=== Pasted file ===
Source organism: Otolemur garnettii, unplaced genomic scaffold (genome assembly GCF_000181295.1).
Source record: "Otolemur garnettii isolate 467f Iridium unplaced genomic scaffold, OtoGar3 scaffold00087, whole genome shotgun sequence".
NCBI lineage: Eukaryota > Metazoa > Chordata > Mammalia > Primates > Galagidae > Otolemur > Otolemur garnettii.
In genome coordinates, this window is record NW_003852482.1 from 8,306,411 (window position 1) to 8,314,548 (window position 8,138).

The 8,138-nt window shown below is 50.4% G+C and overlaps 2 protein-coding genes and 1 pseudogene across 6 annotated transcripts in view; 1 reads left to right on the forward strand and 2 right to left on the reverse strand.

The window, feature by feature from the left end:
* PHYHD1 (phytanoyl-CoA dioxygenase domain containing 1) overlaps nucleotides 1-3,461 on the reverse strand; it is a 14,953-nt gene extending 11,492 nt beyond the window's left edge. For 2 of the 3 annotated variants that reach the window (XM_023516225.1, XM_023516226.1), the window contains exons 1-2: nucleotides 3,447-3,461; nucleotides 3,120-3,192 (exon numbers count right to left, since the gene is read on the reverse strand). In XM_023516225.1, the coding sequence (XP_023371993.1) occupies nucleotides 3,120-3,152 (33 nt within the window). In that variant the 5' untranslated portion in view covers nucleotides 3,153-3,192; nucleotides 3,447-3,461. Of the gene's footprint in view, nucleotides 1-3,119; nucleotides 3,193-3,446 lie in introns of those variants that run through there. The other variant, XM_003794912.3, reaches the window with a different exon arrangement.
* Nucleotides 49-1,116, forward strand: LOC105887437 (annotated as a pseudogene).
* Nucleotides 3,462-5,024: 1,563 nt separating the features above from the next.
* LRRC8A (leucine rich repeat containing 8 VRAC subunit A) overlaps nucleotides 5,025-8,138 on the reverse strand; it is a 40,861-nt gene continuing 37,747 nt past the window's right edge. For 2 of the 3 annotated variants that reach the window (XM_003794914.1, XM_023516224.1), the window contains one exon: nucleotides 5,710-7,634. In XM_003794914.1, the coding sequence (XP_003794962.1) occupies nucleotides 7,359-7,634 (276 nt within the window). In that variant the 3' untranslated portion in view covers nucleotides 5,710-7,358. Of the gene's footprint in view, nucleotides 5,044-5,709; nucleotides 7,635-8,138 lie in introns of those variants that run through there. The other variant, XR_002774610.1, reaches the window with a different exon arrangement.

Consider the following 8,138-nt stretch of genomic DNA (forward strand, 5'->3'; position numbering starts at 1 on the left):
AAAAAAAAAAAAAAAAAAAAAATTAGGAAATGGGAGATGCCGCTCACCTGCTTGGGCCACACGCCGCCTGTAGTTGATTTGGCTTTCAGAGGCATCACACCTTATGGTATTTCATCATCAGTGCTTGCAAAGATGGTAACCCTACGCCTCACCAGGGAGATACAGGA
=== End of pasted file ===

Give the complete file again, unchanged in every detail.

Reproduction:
Source organism: Otolemur garnettii, unplaced genomic scaffold (genome assembly GCF_000181295.1).
Source record: "Otolemur garnettii isolate 467f Iridium unplaced genomic scaffold, OtoGar3 scaffold00087, whole genome shotgun sequence".
NCBI lineage: Eukaryota > Metazoa > Chordata > Mammalia > Primates > Galagidae > Otolemur > Otolemur garnettii.
In genome coordinates, this window is record NW_003852482.1 from 8,306,411 (window position 1) to 8,314,548 (window position 8,138).

The 8,138-nt window shown below is 50.4% G+C and overlaps 2 protein-coding genes and 1 pseudogene across 6 annotated transcripts in view; 1 reads left to right on the forward strand and 2 right to left on the reverse strand.

The window, feature by feature from the left end:
* PHYHD1 (phytanoyl-CoA dioxygenase domain containing 1) overlaps nucleotides 1-3,461 on the reverse strand; it is a 14,953-nt gene extending 11,492 nt beyond the window's left edge. For 2 of the 3 annotated variants that reach the window (XM_023516225.1, XM_023516226.1), the window contains exons 1-2: nucleotides 3,447-3,461; nucleotides 3,120-3,192 (exon numbers count right to left, since the gene is read on the reverse strand). In XM_023516225.1, the coding sequence (XP_023371993.1) occupies nucleotides 3,120-3,152 (33 nt within the window). In that variant the 5' untranslated portion in view covers nucleotides 3,153-3,192; nucleotides 3,447-3,461. Of the gene's footprint in view, nucleotides 1-3,119; nucleotides 3,193-3,446 lie in introns of those variants that run through there. The other variant, XM_003794912.3, reaches the window with a different exon arrangement.
* Nucleotides 49-1,116, forward strand: LOC105887437 (annotated as a pseudogene).
* Nucleotides 3,462-5,024: 1,563 nt separating the features above from the next.
* LRRC8A (leucine rich repeat containing 8 VRAC subunit A) overlaps nucleotides 5,025-8,138 on the reverse strand; it is a 40,861-nt gene continuing 37,747 nt past the window's right edge. For 2 of the 3 annotated variants that reach the window (XM_003794914.1, XM_023516224.1), the window contains one exon: nucleotides 5,710-7,634. In XM_003794914.1, the coding sequence (XP_003794962.1) occupies nucleotides 7,359-7,634 (276 nt within the window). In that variant the 3' untranslated portion in view covers nucleotides 5,710-7,358. Of the gene's footprint in view, nucleotides 5,044-5,709; nucleotides 7,635-8,138 lie in introns of those variants that run through there. The other variant, XR_002774610.1, reaches the window with a different exon arrangement.

Consider the following 8,138-nt stretch of genomic DNA (forward strand, 5'->3'; position numbering starts at 1 on the left):
AAAAAAAAAAAAAAAAAAAAAATTAGGAAATGGGAGATGCCGCTCACCTGCTTGGGCCACACGCCGCCTGTAGTTGATTTGGCTTTCAGAGGCATCACACCTTATGGTATTTCATCATCAGTGCTTGCAAAGATGGTAACCCTACGCCTCACCAGGGAGATACAGGA